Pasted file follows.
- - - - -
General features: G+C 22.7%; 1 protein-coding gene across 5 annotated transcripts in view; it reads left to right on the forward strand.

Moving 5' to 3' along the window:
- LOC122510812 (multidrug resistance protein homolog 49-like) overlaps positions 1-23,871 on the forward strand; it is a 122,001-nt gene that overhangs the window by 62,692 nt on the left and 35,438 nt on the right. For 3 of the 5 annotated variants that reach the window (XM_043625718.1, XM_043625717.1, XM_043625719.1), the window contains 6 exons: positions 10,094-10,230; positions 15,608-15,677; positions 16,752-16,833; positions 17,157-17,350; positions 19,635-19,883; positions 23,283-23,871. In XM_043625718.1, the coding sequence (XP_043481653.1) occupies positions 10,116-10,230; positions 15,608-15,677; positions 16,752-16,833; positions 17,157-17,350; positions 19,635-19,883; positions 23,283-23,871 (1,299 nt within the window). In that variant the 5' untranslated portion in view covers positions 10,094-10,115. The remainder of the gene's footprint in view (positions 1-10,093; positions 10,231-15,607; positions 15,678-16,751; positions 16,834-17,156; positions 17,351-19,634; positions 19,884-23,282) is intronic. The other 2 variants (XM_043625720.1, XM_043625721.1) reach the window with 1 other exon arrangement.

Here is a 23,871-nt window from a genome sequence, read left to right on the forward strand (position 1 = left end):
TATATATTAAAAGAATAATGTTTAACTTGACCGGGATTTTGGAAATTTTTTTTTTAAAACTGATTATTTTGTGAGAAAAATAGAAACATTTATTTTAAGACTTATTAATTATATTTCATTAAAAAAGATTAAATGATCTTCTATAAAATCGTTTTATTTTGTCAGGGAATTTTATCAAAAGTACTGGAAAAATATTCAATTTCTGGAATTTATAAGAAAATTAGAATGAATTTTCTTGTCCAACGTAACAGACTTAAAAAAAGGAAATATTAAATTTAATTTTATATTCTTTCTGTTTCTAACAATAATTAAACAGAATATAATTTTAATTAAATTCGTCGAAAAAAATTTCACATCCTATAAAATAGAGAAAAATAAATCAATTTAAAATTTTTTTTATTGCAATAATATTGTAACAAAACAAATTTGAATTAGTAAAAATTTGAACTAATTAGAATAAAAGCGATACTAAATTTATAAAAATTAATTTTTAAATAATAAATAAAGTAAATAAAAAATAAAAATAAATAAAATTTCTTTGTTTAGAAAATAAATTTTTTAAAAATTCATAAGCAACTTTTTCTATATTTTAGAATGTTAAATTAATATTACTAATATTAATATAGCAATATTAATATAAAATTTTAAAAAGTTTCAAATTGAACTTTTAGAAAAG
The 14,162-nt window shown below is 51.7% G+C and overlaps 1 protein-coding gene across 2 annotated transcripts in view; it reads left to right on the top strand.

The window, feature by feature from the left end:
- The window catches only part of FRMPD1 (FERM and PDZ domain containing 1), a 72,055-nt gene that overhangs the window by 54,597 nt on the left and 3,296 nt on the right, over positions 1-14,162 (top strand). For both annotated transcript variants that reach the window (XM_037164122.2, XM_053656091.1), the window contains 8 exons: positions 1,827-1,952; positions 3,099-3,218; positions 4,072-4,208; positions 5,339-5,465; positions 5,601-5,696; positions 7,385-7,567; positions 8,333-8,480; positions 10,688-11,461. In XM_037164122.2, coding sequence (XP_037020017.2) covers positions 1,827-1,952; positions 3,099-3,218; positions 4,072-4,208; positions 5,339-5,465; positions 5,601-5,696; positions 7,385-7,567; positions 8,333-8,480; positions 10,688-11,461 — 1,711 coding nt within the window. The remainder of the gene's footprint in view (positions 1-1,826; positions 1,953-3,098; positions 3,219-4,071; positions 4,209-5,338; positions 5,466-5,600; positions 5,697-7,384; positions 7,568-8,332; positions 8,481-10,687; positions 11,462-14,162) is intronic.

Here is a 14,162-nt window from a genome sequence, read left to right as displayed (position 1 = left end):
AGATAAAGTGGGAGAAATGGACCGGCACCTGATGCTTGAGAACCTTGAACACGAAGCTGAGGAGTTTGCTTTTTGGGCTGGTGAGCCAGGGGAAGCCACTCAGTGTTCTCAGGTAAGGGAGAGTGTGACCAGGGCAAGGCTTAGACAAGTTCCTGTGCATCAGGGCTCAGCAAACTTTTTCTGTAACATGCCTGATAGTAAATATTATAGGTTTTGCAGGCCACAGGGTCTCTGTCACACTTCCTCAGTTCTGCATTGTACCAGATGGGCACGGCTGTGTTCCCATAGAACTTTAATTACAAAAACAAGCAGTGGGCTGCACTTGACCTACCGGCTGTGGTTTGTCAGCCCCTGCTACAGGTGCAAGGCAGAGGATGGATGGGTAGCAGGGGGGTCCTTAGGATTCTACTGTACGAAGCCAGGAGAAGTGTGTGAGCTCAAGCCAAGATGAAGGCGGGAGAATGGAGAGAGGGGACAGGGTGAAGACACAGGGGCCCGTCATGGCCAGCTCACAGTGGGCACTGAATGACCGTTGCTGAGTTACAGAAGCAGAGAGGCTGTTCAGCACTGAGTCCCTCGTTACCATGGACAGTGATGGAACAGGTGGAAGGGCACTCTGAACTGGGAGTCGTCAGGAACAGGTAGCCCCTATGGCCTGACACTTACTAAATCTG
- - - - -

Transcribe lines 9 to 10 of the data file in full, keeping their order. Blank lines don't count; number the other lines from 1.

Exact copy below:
Here is a 14,162-nt window from a genome sequence, read left to right as displayed (position 1 = left end):
AGATAAAGTGGGAGAAATGGACCGGCACCTGATGCTTGAGAACCTTGAACACGAAGCTGAGGAGTTTGCTTTTTGGGCTGGTGAGCCAGGGGAAGCCACTCAGTGTTCTCAGGTAAGGGAGAGTGTGACCAGGGCAAGGCTTAGACAAGTTCCTGTGCATCAGGGCTCAGCAAACTTTTTCTGTAACATGCCTGATAGTAAATATTATAGGTTTTGCAGGCCACAGGGTCTCTGTCACACTTCCTCAGTTCTGCATTGTACCAGATGGGCACGGCTGTGTTCCCATAGAACTTTAATTACAAAAACAAGCAGTGGGCTGCACTTGACCTACCGGCTGTGGTTTGTCAGCCCCTGCTACAGGTGCAAGGCAGAGGATGGATGGGTAGCAGGGGGGTCCTTAGGATTCTACTGTACGAAGCCAGGAGAAGTGTGTGAGCTCAAGCCAAGATGAAGGCGGGAGAATGGAGAGAGGGGACAGGGTGAAGACACAGGGGCCCGTCATGGCCAGCTCACAGTGGGCACTGAATGACCGTTGCTGAGTTACAGAAGCAGAGAGGCTGTTCAGCACTGAGTCCCTCGTTACCATGGACAGTGATGGAACAGGTGGAAGGGCACTCTGAACTGGGAGTCGTCAGGAACAGGTAGCCCCTATGGCCTGACACTTACTAAATCTG